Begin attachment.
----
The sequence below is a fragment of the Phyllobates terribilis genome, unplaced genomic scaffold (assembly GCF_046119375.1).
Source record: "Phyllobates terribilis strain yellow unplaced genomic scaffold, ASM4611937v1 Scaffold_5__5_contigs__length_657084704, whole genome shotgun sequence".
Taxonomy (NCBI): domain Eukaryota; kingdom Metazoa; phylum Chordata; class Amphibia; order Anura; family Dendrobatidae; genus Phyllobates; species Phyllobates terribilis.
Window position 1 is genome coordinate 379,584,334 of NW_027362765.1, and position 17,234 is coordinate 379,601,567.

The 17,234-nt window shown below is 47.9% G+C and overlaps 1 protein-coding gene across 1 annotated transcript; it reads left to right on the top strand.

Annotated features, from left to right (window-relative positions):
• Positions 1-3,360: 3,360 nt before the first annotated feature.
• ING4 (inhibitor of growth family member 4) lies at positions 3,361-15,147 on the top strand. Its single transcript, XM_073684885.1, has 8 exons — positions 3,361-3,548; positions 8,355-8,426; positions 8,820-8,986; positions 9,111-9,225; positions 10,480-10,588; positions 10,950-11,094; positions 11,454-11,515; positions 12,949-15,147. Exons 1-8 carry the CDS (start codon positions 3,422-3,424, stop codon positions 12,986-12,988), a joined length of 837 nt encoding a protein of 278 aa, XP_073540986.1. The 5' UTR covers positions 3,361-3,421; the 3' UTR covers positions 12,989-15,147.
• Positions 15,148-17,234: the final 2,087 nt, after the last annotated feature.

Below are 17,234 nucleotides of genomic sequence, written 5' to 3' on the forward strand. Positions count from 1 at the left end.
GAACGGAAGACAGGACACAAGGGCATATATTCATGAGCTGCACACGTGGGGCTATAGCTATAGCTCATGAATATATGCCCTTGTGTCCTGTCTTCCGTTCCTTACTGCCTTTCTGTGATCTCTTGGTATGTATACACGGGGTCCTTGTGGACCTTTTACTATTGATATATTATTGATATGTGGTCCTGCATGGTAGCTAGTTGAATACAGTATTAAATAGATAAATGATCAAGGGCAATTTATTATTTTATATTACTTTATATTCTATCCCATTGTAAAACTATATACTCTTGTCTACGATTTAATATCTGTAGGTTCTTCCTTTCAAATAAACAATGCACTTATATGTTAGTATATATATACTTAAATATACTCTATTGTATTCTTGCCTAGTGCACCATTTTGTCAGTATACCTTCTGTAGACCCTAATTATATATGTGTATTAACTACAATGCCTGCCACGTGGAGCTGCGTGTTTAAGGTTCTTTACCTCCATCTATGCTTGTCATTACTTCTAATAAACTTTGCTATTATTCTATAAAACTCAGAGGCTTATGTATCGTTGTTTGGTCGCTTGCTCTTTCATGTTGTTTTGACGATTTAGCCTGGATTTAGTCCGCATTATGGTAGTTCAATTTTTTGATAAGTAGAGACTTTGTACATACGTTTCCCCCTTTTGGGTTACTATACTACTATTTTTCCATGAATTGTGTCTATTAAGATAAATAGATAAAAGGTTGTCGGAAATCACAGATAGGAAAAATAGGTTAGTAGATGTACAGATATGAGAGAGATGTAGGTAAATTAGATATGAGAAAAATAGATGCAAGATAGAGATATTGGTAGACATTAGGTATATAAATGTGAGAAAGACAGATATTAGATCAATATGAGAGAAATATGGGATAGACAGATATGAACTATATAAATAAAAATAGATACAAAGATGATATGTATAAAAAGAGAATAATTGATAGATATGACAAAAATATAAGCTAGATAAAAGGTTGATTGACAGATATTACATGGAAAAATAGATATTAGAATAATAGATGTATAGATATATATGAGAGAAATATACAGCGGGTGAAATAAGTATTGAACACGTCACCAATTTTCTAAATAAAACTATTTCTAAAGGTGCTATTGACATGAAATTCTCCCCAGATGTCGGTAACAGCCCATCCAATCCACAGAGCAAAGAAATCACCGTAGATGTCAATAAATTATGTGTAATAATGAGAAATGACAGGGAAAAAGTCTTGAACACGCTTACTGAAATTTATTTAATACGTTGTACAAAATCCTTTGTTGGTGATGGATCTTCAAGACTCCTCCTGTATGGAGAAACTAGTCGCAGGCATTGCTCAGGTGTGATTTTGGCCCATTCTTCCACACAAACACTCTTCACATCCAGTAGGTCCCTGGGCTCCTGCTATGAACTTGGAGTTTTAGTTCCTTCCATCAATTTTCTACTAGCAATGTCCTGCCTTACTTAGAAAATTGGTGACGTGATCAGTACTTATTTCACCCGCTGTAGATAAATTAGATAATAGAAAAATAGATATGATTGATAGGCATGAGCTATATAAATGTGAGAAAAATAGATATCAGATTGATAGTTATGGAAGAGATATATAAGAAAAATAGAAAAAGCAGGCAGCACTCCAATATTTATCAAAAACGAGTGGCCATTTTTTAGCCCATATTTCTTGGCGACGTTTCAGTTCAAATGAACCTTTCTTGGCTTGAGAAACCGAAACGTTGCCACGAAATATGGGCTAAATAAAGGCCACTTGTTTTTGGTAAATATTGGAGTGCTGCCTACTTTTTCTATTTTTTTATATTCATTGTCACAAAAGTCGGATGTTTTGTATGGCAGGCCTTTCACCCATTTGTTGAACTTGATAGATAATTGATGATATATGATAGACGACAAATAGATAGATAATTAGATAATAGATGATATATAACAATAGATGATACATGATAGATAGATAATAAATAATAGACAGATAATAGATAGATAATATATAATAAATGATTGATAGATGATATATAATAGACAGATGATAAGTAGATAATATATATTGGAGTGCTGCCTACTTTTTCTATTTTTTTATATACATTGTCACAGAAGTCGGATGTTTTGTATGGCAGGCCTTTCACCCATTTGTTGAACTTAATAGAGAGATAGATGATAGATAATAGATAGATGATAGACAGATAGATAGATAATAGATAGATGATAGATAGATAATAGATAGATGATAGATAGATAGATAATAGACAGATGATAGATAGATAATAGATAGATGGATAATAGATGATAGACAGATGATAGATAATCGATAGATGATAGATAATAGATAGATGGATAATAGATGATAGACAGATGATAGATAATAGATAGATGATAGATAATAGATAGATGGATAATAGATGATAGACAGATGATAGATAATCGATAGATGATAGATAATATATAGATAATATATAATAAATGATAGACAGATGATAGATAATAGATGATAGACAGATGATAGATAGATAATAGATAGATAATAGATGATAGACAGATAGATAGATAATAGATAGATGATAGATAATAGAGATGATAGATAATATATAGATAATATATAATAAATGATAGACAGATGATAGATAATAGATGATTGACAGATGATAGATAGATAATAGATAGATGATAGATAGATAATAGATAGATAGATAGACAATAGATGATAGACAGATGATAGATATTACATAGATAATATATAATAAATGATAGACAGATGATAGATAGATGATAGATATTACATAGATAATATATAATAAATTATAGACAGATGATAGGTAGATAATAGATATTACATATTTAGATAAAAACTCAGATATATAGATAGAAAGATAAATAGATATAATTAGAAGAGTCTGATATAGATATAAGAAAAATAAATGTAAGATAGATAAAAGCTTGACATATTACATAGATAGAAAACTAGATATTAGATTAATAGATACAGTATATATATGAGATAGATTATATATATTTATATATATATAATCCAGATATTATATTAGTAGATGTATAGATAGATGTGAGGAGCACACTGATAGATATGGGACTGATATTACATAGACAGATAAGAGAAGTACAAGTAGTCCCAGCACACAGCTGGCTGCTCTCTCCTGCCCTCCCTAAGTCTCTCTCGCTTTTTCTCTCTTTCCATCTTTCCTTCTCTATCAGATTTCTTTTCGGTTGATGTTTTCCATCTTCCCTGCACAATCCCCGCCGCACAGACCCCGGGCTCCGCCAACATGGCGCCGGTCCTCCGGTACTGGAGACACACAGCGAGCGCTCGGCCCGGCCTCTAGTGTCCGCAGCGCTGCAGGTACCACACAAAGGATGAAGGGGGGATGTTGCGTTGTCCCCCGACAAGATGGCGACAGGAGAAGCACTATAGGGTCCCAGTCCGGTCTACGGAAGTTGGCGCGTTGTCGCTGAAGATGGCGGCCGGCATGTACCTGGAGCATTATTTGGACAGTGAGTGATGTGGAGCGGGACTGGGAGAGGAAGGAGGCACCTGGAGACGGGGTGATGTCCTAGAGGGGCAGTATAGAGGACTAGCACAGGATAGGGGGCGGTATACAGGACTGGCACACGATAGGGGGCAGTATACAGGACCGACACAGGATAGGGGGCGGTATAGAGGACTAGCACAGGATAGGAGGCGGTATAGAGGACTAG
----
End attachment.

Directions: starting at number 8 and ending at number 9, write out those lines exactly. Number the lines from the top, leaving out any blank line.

• ING4 (inhibitor of growth family member 4) lies at positions 3,361-15,147 on the top strand. Its single transcript, XM_073684885.1, has 8 exons — positions 3,361-3,548; positions 8,355-8,426; positions 8,820-8,986; positions 9,111-9,225; positions 10,480-10,588; positions 10,950-11,094; positions 11,454-11,515; positions 12,949-15,147. Exons 1-8 carry the CDS (start codon positions 3,422-3,424, stop codon positions 12,986-12,988), a joined length of 837 nt encoding a protein of 278 aa, XP_073540986.1. The 5' UTR covers positions 3,361-3,421; the 3' UTR covers positions 12,989-15,147.
• Positions 15,148-17,234: the final 2,087 nt, after the last annotated feature.